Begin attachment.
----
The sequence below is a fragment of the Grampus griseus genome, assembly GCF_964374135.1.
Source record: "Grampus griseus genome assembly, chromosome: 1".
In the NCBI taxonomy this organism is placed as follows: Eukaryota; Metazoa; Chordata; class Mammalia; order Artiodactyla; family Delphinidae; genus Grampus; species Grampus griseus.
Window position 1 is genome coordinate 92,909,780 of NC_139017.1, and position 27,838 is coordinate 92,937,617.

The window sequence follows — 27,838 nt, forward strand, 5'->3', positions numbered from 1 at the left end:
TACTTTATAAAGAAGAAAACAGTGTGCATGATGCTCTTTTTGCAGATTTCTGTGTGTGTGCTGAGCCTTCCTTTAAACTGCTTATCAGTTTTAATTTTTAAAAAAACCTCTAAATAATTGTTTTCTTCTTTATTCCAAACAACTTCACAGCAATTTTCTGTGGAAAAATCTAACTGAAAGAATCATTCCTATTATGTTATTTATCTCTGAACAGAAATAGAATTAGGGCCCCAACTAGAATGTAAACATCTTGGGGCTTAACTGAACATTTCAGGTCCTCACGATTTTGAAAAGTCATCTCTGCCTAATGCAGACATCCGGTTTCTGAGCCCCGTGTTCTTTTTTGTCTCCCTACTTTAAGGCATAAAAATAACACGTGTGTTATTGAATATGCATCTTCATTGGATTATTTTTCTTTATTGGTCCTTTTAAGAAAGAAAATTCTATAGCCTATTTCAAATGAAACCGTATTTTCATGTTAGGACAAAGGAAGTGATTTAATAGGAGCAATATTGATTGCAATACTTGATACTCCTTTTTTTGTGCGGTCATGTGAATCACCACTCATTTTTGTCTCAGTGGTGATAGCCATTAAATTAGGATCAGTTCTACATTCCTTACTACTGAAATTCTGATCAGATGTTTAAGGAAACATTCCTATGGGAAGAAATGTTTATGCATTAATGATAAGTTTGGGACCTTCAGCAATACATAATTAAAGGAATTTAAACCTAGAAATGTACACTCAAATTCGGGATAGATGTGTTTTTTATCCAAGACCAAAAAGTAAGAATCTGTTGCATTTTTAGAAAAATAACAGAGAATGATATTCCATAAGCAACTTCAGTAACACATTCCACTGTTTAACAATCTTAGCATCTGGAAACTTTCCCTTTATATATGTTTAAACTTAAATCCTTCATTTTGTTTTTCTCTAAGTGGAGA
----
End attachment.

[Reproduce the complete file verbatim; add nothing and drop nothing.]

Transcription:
The sequence below is a fragment of the Grampus griseus genome, assembly GCF_964374135.1.
Source record: "Grampus griseus genome assembly, chromosome: 1".
In the NCBI taxonomy this organism is placed as follows: Eukaryota; Metazoa; Chordata; class Mammalia; order Artiodactyla; family Delphinidae; genus Grampus; species Grampus griseus.
Window position 1 is genome coordinate 92,909,780 of NC_139017.1, and position 27,838 is coordinate 92,937,617.

The window sequence follows — 27,838 nt, forward strand, 5'->3', positions numbered from 1 at the left end:
TACTTTATAAAGAAGAAAACAGTGTGCATGATGCTCTTTTTGCAGATTTCTGTGTGTGTGCTGAGCCTTCCTTTAAACTGCTTATCAGTTTTAATTTTTAAAAAAACCTCTAAATAATTGTTTTCTTCTTTATTCCAAACAACTTCACAGCAATTTTCTGTGGAAAAATCTAACTGAAAGAATCATTCCTATTATGTTATTTATCTCTGAACAGAAATAGAATTAGGGCCCCAACTAGAATGTAAACATCTTGGGGCTTAACTGAACATTTCAGGTCCTCACGATTTTGAAAAGTCATCTCTGCCTAATGCAGACATCCGGTTTCTGAGCCCCGTGTTCTTTTTTGTCTCCCTACTTTAAGGCATAAAAATAACACGTGTGTTATTGAATATGCATCTTCATTGGATTATTTTTCTTTATTGGTCCTTTTAAGAAAGAAAATTCTATAGCCTATTTCAAATGAAACCGTATTTTCATGTTAGGACAAAGGAAGTGATTTAATAGGAGCAATATTGATTGCAATACTTGATACTCCTTTTTTTGTGCGGTCATGTGAATCACCACTCATTTTTGTCTCAGTGGTGATAGCCATTAAATTAGGATCAGTTCTACATTCCTTACTACTGAAATTCTGATCAGATGTTTAAGGAAACATTCCTATGGGAAGAAATGTTTATGCATTAATGATAAGTTTGGGACCTTCAGCAATACATAATTAAAGGAATTTAAACCTAGAAATGTACACTCAAATTCGGGATAGATGTGTTTTTTATCCAAGACCAAAAAGTAAGAATCTGTTGCATTTTTAGAAAAATAACAGAGAATGATATTCCATAAGCAACTTCAGTAACACATTCCACTGTTTAACAATCTTAGCATCTGGAAACTTTCCCTTTATATATGTTTAAACTTAAATCCTTCATTTTGTTTTTCTCTAAGTGGAGA